Changing Social Norms and the "Double Burden" in Morocco


3 to 5 p.m., Oct. 27, 2023


Carolyn Barnett is an assistant professor in the School of Government and Public Policy and School of Middle Eastern and North African Studies at the University of Arizona. She studies gender, political psychology, social policy, and political and economic behavior in the Middle East and North Africa. Her work has appeared in Comparative Political Studies, The American Journal of Political Science, Politics & Gender, PS: Political Science and Politics, and Hawwa. Her dissertation (defended at Princeton in 2022) received the Best Dissertation Award from the Middle East and North African Politics Section of APSA in 2023, and an honorary mention for Best Fieldwork from the Democracy & Autocracy Section in 2022. Carolyn has held Fulbright scholarships to Morocco and Egypt and a Marshall Scholarship to the UK. She previously worked as a research fellow at the Center for Strategic and International Studies from 2012-2015.

Changing Social Norms and the "Double Burden" in Morocco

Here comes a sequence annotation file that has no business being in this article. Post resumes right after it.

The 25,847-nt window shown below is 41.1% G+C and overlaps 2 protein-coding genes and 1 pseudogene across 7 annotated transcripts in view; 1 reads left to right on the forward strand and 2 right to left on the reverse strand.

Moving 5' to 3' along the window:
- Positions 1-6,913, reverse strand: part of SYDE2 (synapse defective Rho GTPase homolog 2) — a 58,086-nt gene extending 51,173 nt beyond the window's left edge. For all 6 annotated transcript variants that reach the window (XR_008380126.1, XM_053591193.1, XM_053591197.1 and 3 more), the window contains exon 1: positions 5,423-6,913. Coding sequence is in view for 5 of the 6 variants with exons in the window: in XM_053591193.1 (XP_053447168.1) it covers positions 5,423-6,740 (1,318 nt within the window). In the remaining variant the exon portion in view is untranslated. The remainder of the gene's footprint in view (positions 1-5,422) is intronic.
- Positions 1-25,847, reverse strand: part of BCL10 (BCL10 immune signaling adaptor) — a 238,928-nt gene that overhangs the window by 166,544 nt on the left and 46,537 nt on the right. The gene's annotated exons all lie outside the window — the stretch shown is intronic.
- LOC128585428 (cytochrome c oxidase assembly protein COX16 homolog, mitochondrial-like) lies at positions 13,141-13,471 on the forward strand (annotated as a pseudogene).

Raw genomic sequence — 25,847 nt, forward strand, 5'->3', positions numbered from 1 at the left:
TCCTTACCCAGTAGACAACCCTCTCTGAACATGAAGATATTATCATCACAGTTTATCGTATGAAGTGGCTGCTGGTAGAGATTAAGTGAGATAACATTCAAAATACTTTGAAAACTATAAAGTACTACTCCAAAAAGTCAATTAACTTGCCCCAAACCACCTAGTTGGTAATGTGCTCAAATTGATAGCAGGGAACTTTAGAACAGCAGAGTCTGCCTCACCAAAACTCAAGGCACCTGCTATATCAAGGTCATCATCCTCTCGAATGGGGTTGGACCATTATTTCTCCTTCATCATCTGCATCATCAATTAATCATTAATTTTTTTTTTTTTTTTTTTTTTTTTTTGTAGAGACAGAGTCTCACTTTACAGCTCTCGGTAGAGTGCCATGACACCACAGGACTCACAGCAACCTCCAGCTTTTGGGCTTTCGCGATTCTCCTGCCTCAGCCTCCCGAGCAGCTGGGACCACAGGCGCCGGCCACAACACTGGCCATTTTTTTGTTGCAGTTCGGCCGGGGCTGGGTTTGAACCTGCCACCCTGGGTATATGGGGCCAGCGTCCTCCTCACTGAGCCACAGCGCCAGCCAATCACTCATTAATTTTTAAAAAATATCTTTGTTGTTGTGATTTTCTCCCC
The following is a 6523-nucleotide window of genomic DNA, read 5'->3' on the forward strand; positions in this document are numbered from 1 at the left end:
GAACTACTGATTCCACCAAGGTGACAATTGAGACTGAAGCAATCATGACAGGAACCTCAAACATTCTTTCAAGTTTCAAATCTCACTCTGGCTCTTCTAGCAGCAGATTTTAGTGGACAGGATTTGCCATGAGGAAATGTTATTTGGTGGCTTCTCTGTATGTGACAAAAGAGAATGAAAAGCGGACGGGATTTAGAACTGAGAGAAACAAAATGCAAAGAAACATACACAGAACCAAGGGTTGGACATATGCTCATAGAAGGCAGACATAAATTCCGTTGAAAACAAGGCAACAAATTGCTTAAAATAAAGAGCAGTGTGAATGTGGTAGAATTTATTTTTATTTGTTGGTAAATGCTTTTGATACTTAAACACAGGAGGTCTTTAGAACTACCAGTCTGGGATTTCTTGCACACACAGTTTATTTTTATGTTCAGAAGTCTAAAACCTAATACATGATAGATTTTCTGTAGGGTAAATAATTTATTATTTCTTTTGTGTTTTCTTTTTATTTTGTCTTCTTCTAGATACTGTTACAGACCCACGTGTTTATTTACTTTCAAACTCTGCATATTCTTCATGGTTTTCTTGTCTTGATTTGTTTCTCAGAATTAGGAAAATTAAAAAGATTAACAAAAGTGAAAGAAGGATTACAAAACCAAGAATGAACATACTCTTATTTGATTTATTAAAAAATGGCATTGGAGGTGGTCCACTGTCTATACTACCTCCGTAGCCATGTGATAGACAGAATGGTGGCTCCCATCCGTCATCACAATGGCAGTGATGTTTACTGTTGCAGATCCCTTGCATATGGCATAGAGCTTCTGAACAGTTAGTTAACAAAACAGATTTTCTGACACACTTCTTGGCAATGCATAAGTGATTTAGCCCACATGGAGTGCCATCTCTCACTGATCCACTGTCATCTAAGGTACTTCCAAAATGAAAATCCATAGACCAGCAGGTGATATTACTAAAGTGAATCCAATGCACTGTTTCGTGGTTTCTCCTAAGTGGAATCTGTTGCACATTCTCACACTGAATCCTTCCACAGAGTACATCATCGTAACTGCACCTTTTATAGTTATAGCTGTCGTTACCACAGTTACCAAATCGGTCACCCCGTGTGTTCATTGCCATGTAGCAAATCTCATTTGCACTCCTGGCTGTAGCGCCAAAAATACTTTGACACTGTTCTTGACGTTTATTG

Do perceived norms around household roles hinder the emergence of more gender-equal distributions of labor in Morocco? Moroccan women undertake a disproportionate share of unpaid household and care labor and participate in the labor force at low rates. Yet everyday practices are shifting, and acquiring information about men contributing to unpaid labor could shift individuals’ normative expectations. I find in an online survey of predominantly urban, employed Moroccans that despite perceptions of changing norms in some aspects of household organization, unpaid labor burdens remain highly unequal and are driven by male preferences. The burden of unpaid labor that women face is a constraint on labor force participation, but mainly as a side effect of continued strong preferences for a male breadwinner family model. An experiment providing respondents with accurate information about men contributing to household tasks did not alter perceptions about how norms would evolve in the future.